The Board's Role in Emergency Preparation Life After the Storm

 The sad reality is that when a hurricane, flood or fire strikes, often the  greatest damage is not caused by the crisis itself, but rather by poor decision  making by boards in the aftermath of the event.  

 In the aftermath of a disaster or other crisis, communities are often inundated  by individuals offering 'quick fixes' to the damages caused by the event. Some  will offer to clean up the premises and restore the buildings for little more  than a signature on a single-page 'agreement' signing over “all insurance proceeds” to the restoration company.  

 Some states have voided similar agreements finding them to be without merit. For  a contract to be enforceable, it must be specific as to the compensation to be  received and obligations to be performed—it must also state the scope of work to be performed for the proceeds received.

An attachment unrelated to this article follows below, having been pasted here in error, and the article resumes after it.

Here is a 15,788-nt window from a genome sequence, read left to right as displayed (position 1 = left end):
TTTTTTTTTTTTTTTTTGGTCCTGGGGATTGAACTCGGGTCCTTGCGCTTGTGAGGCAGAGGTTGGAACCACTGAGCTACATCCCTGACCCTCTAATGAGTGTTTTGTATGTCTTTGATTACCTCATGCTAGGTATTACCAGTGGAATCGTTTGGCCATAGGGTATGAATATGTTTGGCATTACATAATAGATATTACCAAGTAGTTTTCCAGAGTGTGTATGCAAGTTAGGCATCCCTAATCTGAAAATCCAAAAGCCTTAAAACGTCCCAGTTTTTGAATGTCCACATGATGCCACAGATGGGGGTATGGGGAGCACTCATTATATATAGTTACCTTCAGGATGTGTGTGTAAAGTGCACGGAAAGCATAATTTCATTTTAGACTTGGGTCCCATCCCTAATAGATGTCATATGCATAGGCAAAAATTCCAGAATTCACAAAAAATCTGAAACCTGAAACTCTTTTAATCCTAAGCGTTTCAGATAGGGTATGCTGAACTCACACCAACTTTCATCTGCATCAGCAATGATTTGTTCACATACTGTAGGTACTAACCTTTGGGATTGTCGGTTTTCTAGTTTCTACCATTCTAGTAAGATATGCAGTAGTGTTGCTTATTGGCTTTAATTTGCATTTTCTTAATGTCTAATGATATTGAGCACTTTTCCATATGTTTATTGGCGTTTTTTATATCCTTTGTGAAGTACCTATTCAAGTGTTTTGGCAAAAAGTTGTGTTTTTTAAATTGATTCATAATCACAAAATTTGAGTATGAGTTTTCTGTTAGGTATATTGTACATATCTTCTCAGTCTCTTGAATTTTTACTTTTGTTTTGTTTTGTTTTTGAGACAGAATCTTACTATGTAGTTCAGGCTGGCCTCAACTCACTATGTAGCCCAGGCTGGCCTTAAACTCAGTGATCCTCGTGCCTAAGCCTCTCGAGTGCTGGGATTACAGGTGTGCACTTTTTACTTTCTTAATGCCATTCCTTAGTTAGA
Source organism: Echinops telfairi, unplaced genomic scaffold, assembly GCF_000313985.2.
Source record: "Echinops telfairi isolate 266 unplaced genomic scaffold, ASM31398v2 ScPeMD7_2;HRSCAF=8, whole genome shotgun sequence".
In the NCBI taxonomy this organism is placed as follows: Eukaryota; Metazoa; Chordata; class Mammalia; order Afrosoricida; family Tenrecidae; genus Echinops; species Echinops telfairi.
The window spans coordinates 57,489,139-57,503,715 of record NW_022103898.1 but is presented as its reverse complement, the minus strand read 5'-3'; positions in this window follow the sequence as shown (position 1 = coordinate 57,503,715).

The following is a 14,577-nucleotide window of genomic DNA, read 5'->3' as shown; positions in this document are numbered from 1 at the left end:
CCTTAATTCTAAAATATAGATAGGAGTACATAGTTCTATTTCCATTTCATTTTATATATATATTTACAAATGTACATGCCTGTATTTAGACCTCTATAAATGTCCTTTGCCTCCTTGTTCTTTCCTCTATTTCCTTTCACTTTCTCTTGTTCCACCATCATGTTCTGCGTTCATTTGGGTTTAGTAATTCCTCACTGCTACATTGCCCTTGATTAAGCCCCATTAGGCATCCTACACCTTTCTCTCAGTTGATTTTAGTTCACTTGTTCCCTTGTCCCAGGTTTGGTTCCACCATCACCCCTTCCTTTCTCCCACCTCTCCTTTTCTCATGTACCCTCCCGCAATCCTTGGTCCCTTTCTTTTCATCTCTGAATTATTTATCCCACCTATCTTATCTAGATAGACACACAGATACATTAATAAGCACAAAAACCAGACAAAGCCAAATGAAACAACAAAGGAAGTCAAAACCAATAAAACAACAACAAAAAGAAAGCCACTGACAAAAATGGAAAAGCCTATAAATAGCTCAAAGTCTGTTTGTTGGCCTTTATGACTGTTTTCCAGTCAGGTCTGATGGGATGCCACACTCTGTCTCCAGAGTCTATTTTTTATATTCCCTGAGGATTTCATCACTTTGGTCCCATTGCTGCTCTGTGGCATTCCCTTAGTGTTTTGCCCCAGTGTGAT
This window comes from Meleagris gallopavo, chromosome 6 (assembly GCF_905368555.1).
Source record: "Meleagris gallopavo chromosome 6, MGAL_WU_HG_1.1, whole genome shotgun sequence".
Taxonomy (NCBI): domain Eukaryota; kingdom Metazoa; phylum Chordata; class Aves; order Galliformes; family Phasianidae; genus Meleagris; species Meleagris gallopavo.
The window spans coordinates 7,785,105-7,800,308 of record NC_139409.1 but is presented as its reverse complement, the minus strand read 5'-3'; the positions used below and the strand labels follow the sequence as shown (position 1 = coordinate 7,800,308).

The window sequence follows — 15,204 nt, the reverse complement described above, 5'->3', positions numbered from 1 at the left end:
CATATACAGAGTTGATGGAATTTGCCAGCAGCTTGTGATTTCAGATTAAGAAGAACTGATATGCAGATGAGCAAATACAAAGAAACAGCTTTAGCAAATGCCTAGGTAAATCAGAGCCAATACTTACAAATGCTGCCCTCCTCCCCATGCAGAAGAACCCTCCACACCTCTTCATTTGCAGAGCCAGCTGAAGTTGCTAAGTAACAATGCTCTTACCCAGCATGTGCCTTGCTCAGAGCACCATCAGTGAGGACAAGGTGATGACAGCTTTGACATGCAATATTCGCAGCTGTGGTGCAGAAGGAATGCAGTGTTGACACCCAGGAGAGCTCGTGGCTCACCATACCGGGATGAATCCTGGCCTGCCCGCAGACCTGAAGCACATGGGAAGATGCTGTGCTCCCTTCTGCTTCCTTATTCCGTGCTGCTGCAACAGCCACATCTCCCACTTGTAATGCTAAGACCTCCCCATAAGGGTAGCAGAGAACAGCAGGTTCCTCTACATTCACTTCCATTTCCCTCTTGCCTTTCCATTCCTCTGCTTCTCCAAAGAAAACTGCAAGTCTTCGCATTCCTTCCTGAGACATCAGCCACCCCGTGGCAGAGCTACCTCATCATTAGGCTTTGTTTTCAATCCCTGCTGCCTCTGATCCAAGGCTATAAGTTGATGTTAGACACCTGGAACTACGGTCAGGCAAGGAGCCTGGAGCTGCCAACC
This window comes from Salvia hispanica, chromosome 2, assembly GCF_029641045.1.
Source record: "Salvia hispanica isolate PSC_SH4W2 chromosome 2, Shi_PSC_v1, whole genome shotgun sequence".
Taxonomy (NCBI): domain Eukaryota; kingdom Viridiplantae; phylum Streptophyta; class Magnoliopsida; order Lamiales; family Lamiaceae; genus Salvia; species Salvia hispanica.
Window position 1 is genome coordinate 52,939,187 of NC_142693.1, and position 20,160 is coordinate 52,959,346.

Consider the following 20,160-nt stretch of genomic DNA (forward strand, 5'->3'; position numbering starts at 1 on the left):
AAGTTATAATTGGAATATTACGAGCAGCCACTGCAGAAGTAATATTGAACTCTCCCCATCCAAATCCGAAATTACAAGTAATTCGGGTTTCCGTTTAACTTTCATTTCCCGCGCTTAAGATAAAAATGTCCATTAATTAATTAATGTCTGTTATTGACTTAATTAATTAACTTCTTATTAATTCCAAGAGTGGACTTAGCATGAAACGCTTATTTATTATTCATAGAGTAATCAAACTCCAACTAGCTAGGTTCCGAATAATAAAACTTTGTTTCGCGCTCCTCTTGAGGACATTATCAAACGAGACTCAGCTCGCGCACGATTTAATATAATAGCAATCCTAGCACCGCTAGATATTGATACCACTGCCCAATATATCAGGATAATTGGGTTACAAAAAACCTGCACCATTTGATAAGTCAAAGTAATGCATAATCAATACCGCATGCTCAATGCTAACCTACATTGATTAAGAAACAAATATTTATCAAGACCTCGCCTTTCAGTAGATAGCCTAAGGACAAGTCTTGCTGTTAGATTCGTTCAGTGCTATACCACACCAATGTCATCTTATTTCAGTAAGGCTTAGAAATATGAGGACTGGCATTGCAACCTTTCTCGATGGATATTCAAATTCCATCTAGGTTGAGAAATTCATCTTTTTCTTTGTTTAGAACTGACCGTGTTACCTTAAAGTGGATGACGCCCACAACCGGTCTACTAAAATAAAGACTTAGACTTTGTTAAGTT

While cleaning up the premises is among the first actions which need to be  addressed by the board after a damage event, waiving the building or  association's legal rights is not. In the immediate aftermath of a storm or  fire, the first order of business is accounting for the whereabouts of all  residents. After that, concern shifts to cleanup, mitigation of water damage by  drying out any wet areas that could lead to mold, and shoring up any openings  in the structure such as blown-out windows or holes in the roof.  

 Avoiding Common Pitfalls

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